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It serves as yet another wake-up call to the Waar Ik Ook Heenga Edam Blijft Altijd Mijn Thuis Shirt But I will love this film and TV industries, which have faced a series of high-profile reckonings over the past few years due to widespread allegations of sexual harassment and abusive work environments, that in the end, all of this mistreatment will eventually come to light. It may be the end of the road for those who have been unwilling to embrace necessary change, but for most working within TV and film, it’s simply a new beginning—one that will, hopefully, lead to a fairer and more equitable industry.Thuso Mbedu is 29 but looks significantly younger. And yet, in her extraordinary performance as Cora, the central character in Barry Jenkins’s adaptation of Colson Whitehead’s Pulitzer Prize–winning novel The Underground Railroad, she manages to look older as well. Premiering on Amazon Prime Video this month, the limited series follows a young enslaved woman who escapes a Georgia plantation, making use of a subterranean train—a literal underground railroad—to travel north. The show marries a haunted magical realism with dark chapters of American history, and requires much of its heroine. “They say still waters run deep,” says Jenkins of his lead, “and that’s how I think of her. There are episodes where she looks 18, and then there are episodes where she looks 57. It was almost superhuman, what this woman did.”Mbedu grew up in the sleepy South African city of Pietermaritzburg. When she was four, her mother, a teacher, died, so it was her grandmother who raised her, and the family got by on the grandmother’s modest pension. “My life wasn’t as hard as others’, but it wasn’t easy,” says Mbedu, who is speaking to me from her home in Los Angeles. She suffered from skin allergies and resolved to become a dermatologist—an aspiration that pleased her grandmother since apartheid had prevented Mbedu’s mother from becoming a geologist. But in high school, Mbedu discovered drama: “I was like, This thing can be used to heal and help people.” When her grandmother learned of her intention to study performing arts in college, she didn’t speak to Mbedu for a month. After graduating, Mbedu landed the first part she auditioned for, and eventually she earned the lead role in the South African teen drama Is’Thunzi. Her grandmother, who made begrudging peace with her granddaughter’s aspirations, passed away just as Mbedu’s career was getting started.In 2018, she auditioned for The Underground Railroad, later traveling to L.A. to meet with Jenkins. “Thuso aced it,” the director says simply. Extensive research followed: slave narratives from the Federal Writers’ Project and audio files of formerly enslaved people. “We, as Africans, think that we know a lot about American history just from what we see in movies,” Mbedu says. Her research made her realize that enslaved people in America “were much closer to who we are as Africans than we think.” Mbedu has spent the months since the show wrapped hiking with friends (“Romantic involvement is a myth, a great legend in my life,” she says) and perfecting the art of falling: “It’s my dream to do my own stunts.”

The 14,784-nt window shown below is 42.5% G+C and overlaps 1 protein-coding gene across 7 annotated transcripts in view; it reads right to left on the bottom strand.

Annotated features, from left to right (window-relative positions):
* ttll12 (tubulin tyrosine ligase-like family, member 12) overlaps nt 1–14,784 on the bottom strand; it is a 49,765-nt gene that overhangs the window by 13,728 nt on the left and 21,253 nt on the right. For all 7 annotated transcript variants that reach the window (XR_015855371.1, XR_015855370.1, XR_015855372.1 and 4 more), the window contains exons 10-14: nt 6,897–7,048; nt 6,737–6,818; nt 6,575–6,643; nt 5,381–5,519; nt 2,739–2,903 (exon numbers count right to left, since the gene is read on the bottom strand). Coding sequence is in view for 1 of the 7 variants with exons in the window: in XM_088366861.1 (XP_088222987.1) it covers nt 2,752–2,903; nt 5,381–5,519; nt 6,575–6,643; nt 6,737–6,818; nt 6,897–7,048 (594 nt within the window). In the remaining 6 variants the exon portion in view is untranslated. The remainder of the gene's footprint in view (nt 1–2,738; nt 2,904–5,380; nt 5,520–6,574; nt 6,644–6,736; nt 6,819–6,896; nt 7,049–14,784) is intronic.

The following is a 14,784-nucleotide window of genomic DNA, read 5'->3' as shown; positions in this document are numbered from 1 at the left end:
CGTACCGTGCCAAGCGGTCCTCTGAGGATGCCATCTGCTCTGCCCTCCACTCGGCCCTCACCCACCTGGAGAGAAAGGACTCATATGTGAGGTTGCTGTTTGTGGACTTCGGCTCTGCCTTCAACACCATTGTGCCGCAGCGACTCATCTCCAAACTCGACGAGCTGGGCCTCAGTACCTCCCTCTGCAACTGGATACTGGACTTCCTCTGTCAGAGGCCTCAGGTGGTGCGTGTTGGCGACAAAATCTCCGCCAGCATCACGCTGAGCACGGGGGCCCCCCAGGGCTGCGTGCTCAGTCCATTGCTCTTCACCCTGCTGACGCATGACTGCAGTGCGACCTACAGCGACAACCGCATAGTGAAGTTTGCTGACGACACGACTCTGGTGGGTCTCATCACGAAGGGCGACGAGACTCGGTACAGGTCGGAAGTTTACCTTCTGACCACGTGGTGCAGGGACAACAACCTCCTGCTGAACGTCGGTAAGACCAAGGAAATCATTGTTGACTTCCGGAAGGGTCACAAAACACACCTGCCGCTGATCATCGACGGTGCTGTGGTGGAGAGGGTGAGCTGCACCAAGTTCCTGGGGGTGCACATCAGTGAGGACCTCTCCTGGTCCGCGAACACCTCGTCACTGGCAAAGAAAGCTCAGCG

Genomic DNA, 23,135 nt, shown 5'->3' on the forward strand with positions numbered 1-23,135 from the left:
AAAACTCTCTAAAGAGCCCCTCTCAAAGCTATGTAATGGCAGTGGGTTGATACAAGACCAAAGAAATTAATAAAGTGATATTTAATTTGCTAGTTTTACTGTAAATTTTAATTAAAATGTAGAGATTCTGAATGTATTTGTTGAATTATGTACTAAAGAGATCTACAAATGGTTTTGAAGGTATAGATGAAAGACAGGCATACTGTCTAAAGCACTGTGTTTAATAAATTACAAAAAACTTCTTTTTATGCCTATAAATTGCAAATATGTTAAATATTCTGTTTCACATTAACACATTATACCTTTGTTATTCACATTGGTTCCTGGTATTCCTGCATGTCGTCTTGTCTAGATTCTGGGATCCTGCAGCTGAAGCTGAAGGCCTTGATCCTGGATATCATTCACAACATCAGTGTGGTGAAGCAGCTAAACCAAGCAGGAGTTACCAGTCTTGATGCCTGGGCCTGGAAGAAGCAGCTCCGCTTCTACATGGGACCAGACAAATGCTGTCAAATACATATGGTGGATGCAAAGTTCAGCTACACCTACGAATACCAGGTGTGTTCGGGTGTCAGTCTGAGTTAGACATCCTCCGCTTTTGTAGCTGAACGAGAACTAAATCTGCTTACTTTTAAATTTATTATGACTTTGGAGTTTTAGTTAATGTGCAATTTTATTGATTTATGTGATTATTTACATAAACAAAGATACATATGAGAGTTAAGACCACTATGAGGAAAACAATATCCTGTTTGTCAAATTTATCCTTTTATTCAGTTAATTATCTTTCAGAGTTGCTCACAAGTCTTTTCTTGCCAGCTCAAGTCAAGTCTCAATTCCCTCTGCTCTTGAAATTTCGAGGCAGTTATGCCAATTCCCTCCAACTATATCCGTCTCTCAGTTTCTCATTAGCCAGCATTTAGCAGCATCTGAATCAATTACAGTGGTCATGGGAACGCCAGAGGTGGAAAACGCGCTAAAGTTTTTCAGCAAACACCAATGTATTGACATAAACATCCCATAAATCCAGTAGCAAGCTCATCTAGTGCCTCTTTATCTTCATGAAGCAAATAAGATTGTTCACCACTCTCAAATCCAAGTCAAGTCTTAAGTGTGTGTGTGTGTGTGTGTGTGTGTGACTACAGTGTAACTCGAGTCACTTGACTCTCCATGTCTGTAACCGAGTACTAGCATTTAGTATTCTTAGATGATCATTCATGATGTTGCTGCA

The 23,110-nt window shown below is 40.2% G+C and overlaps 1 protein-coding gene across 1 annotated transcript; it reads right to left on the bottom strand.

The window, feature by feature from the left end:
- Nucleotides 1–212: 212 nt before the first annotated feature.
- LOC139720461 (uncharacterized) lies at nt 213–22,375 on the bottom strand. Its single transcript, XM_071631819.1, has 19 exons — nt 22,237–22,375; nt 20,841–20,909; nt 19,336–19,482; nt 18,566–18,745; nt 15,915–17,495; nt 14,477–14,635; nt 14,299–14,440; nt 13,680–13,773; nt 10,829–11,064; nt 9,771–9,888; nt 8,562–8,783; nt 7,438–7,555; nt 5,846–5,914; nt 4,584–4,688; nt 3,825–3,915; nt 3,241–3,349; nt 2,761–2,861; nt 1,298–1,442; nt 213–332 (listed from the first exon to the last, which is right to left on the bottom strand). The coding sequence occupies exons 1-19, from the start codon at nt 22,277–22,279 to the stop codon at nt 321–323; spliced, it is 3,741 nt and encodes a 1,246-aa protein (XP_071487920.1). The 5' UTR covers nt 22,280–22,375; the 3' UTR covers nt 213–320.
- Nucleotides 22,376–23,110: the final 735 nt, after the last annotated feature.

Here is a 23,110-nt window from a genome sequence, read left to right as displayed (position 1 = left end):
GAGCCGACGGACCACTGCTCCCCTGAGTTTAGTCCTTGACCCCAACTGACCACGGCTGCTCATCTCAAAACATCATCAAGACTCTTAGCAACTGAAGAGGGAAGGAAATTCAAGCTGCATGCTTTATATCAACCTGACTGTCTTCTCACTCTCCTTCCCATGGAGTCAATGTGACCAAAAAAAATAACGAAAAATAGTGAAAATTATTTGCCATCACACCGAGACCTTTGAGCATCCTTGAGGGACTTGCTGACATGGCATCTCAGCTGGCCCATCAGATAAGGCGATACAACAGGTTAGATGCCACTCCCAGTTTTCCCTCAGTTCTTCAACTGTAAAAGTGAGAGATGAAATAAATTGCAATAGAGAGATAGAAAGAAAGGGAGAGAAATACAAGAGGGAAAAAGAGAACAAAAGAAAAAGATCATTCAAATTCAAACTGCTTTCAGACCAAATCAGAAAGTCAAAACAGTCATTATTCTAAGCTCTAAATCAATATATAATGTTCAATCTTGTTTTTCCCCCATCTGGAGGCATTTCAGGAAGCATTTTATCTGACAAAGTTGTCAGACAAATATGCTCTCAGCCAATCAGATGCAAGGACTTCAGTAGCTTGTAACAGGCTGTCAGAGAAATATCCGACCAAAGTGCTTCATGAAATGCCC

She’s also been reading books like The Woman Who Would Be King, about a female pharaoh in Ancient Egypt, and Amazons of Black Sparta: The Women Warriors of Dahomey—stories rich in history, strength, and triumph.Streetwear is growing up. Once relegated to the Waar Ik Ook Heenga Edam Blijft Altijd Mijn Thuis Shirt But I will love this wardrobes of hypebeasts, new labels are using their graphic hoodies or jackets to grab your attention and to make a powerful statement about politics or culture. It’s a global movement, too. Mobilize, for instance, uses its drops to educate others about Indigenous life and traditions. There’s also a new streetwear label out of Pakistan who is also championing South Asian culture—and its pieces are just downright cool, too.Rastah was founded in 2018 by cousins Zain, Ismail, and Adnan Ahmad, who are based out of Lahore, Pakistan. Zain, the creative director of the label, grew up in London, Toronto, and Vancouver as well, but is consistently inspired by the city. “Lahore is an incredibly big city, and incredibly chaotic—it stimulates you a lot,” he says. “[As a result,] there’s a lot of noise and prints in the clothes.” The brand’s latest fall collection, titled ‘Volume V,’ represents what Zain describes as a mix of Eastern prints with Western silhouettes. The streetwear staples like hoodies and tees are rendered in colorful, graffiti-style prints and complex logos, all made with traditional Pakistani methods. A standout yellow silk suit, for example, is finished off with printed red roses, which were block-printed by hand by Rastah’s in-house printer, Aslam Mirza. “The woven fabrics for the jackets are made on a traditional Pakistani hand loom, which is sadly dying a slow death,” says Zain. “And most of the printing techniques are done using hand-carved wooden blocks. To revive these forms of artisanship, we have to reinterpret them.” Overall, he wanted the collection to pay tribute to Pakistan’s unique craftsmanship, but for it to have a cooler, more youthful feel too. “It’s something that really hasn’t been done before in this country,” he says. Some details are more obviously related to Pakistan, at least to those who see Rastah designs on the street. The “Notoriety” twill jacket, which Riz Ahmed just wore, features images of Zain in Lahore when he was just five-years-old, as well as photos of Pakistani icons, such as Imran Khan. “He was a cricket player, and is also the Prime Minister now,” says Ahmad. “In 1992, he won us the World Cup, so that was a big deal for the country.” On the back of the jacket, there is also an image of the Murree Brewery, the only brewery in the country. Other pieces make bigger political statements. On the “SSSS Collage” hoodie, for example, Ahmad drew from a personal issue that continues to impact many Pakistani people. On the back of the sweater is an image of a boarding pass with four “S” letters on it. “You basically get these four S’s when you go through ‘random’ secondary screening at the airport,” Ahmad says. “I began to realize that I was going through the secondary screening every time I would travel to the United States. I thought to myself, ‘how could it be random if I’m always getting randomly selected? And how could it be random if everybody getting randomly selected is from my part of the world?’” He says when he shared the design on his social media pages, many people from Pakistan reached out. “Lots of brown boys and girls who’ve been in that situation commented saying they loved it, and can relate to it,” he says. Going forward, Zain hopes to continue using his streetwear to champion and share aspects of his Pakistani culture. “I knew that I was a storyteller, and somehow, fashion is what I decided should be the medium through which I tell these stories,” he says. Zain also hopes to empower fellow creatives to continue making space for themselves in the industry (he often collaborates with other Pakistan-based artists). “This part of the world has so much to offer in terms of storytelling, artisanship, and technical craft, but on the brand level, we don’t get that recognition,” he says. “Through stuff like this, we can hopefully inspire artisans to get back on that horse, and to do what they love to do.